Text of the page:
"Chelsea Hotel studio full for Brendan Behan launch. The Behan legend is still alive here."

Brendan, according to Norman Mailer, whom I met that night, had had an influence on the Beat poets, including Ginsberg, etc.

"It was Behan who made the Beatniks acceptable uptown. We couldn't get on the big talk shows, Johnny Carson and others, like he did. After he came, the door was opened. He'd ploughed the field for us'."

George Kleinsinger, the famous musical and opera composer, best known for Archy & Mehitabal, asked me up to his room the following day for tea and talk about Brendan.

"Brendan used to come to this room to recover from booze," he said as he showed me round.

He was absolutely fascinated with Behan's conversation even when he was under the influence. George asked if he could play his recording, Lament for Brendan Behan, for me. The composition begins with a few notes recorded from Brendan's conversation and then takes off. As the music commences on the tape it mounts to a large crash. Then George rushes over to the piano and starts to play furiously, his face almost touching the music sheets. Nothing bothers him as he swings his shoulders in time, a cigarette hanging from his lips. The tape finishes with a flourish of Kleinsinger music and in the background is clearly heard a drunken Brendan singing the Irish national anthem.

I thought no wonder they put Brendan's name on a plaque outside the hotel. No other English speaking writer has received a greeting in America like him except his fellow Dubliner Oscar Wilde whom the Yanks thought of as a Brit anyway.

Some of Brendan's famous 'talk book', Brendan Behan's Island, was written in the Chelsea Hotel. It was recorded there by Rae Jeffs and was the idea of Ian Hamilton, director of Hutchinson publishers who despaired at getting a contracted book out of Brendan.

His colleague arranged that she would come to the Chelsea Hotel at nine o'clock in the morning for three months and record for two hours, getting the author to talk literature into a microphone. A series of questions had been prepared by Ian Hamilton. This resulted in a remarkable book which is the only large volume in existence of Irish conversation at its eloquent best.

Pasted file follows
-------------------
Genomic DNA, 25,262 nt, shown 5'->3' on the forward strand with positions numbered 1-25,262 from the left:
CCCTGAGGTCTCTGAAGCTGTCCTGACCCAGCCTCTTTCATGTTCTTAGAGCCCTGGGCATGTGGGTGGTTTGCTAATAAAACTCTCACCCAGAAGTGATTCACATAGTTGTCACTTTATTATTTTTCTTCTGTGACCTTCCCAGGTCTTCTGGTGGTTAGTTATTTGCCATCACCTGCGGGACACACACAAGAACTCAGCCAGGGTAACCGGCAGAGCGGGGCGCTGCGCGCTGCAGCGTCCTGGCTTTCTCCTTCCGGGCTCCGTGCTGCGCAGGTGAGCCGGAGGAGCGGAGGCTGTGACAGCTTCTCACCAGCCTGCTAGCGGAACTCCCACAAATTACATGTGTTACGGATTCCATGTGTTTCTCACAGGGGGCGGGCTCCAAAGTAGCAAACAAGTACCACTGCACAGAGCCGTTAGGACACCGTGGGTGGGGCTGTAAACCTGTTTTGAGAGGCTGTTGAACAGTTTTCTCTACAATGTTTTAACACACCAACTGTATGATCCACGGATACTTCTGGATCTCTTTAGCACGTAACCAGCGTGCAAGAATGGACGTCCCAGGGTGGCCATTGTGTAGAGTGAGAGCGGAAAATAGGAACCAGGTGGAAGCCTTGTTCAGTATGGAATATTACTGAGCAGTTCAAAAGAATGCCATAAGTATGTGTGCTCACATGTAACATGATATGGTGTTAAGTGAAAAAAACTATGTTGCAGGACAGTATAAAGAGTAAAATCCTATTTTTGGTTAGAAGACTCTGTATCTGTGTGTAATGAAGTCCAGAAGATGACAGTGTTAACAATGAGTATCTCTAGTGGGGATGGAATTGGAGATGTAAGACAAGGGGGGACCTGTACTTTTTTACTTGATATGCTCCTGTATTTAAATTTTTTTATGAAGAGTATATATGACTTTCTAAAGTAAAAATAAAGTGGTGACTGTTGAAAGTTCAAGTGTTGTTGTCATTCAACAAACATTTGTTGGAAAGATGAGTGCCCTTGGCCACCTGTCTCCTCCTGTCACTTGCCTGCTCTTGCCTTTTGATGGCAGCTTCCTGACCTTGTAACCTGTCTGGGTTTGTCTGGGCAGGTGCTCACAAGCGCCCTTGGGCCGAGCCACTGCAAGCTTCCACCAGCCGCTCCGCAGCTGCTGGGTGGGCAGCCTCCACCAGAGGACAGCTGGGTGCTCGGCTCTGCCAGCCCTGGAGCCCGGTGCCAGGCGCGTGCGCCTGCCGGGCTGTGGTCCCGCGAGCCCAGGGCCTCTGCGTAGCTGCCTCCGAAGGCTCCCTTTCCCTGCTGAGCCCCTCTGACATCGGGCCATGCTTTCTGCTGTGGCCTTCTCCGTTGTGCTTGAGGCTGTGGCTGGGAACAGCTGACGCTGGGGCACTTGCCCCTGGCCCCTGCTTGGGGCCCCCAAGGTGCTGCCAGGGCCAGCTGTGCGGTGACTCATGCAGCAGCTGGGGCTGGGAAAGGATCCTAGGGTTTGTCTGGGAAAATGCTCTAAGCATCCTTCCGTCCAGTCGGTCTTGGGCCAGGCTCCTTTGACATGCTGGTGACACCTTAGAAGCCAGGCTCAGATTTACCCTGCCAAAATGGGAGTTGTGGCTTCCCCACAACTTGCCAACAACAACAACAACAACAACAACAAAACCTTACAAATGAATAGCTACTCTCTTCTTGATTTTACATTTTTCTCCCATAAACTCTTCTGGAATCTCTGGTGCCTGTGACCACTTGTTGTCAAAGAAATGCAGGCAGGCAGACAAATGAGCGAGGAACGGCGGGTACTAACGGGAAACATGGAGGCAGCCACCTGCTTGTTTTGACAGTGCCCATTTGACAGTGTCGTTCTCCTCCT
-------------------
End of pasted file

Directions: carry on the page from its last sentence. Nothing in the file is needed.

Brendan was mostly sober while he made it and did put everything he had into a task which he knew was artistically valid. Unfortunately he went on to do another book in the same category, Hold Your Hour and Have Another, but he used alcohol to fuel his energy for this work and it is without the authenticity and value of his earlier 'talk book'.

He will be remembered as a playwright for The Hostage (which won the Prix de Nations in Paris) and which was the first work in English to effectually utilise the Brechtian format of music and expressionistic characters.

His prison play The Quare Fellow is still performed throughout the world.

Borstal Boy, his account of life in prison as a young man, is a masterpiece of autobiography. As an artist, however, he expresses himself most clearly in poetry.

Because his poems were nearly always written in Irish, he has not come before the public eye as a poet as much as he should.

A stunning poem, Jackeen ag Caoineadh an Blascaod, shows him to be one of that rare breed, a true poet. Here is a translation:

A Jackeen Says Goodbye to the Blaskets

The great sea under the setting sun gleams like a glass,

Not a sail in sight, no living person to see it pass

Save the last golden eagle, hung on the edge of the world,

Over the lonely Blasket resting, his wings unfurled.

Yes, the sun's at rest now and shadows thicken the light,

A rising moon gleams coldly through the night,

Stretching thin fingers down the quivering air,

On desolate, deserted dwellings, pitifully bare.

Silent save for birds' wings clipping the foam,

Heads on breast, they rest content, grateful to be home.

The wind lifts lightly, setting the half-door aslope,

On a famished hearth without heat, without protection, without hope.

(Translated by UOC)

Sunday Independent